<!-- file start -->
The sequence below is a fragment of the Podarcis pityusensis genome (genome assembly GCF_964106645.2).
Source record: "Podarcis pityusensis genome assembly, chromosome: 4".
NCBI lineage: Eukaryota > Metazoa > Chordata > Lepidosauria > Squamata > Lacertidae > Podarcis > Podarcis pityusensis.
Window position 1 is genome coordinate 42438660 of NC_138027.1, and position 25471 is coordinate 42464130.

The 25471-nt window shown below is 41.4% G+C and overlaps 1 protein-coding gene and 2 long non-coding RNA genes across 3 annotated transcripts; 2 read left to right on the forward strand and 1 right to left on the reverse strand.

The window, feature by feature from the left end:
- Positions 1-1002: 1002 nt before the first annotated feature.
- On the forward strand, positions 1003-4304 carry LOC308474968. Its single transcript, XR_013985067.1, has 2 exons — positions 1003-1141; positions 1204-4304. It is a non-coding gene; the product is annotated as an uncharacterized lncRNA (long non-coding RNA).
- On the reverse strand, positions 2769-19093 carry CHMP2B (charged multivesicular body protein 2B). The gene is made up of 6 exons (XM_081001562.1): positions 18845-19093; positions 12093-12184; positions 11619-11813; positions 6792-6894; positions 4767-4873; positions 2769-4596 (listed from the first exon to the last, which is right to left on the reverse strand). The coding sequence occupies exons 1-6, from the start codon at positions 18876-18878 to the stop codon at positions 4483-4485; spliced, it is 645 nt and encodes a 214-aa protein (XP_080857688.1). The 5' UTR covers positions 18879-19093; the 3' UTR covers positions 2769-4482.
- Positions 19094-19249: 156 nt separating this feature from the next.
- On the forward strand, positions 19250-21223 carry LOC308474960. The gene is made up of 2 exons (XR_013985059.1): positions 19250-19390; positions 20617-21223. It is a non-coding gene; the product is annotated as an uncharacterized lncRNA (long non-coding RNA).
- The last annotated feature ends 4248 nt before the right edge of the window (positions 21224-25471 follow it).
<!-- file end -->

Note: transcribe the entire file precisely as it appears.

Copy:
The sequence below is a fragment of the Podarcis pityusensis genome (genome assembly GCF_964106645.2).
Source record: "Podarcis pityusensis genome assembly, chromosome: 4".
NCBI lineage: Eukaryota > Metazoa > Chordata > Lepidosauria > Squamata > Lacertidae > Podarcis > Podarcis pityusensis.
Window position 1 is genome coordinate 42438660 of NC_138027.1, and position 25471 is coordinate 42464130.

The 25471-nt window shown below is 41.4% G+C and overlaps 1 protein-coding gene and 2 long non-coding RNA genes across 3 annotated transcripts; 2 read left to right on the forward strand and 1 right to left on the reverse strand.

The window, feature by feature from the left end:
- Positions 1-1002: 1002 nt before the first annotated feature.
- On the forward strand, positions 1003-4304 carry LOC308474968. Its single transcript, XR_013985067.1, has 2 exons — positions 1003-1141; positions 1204-4304. It is a non-coding gene; the product is annotated as an uncharacterized lncRNA (long non-coding RNA).
- On the reverse strand, positions 2769-19093 carry CHMP2B (charged multivesicular body protein 2B). The gene is made up of 6 exons (XM_081001562.1): positions 18845-19093; positions 12093-12184; positions 11619-11813; positions 6792-6894; positions 4767-4873; positions 2769-4596 (listed from the first exon to the last, which is right to left on the reverse strand). The coding sequence occupies exons 1-6, from the start codon at positions 18876-18878 to the stop codon at positions 4483-4485; spliced, it is 645 nt and encodes a 214-aa protein (XP_080857688.1). The 5' UTR covers positions 18879-19093; the 3' UTR covers positions 2769-4482.
- Positions 19094-19249: 156 nt separating this feature from the next.
- On the forward strand, positions 19250-21223 carry LOC308474960. The gene is made up of 2 exons (XR_013985059.1): positions 19250-19390; positions 20617-21223. It is a non-coding gene; the product is annotated as an uncharacterized lncRNA (long non-coding RNA).
- The last annotated feature ends 4248 nt before the right edge of the window (positions 21224-25471 follow it).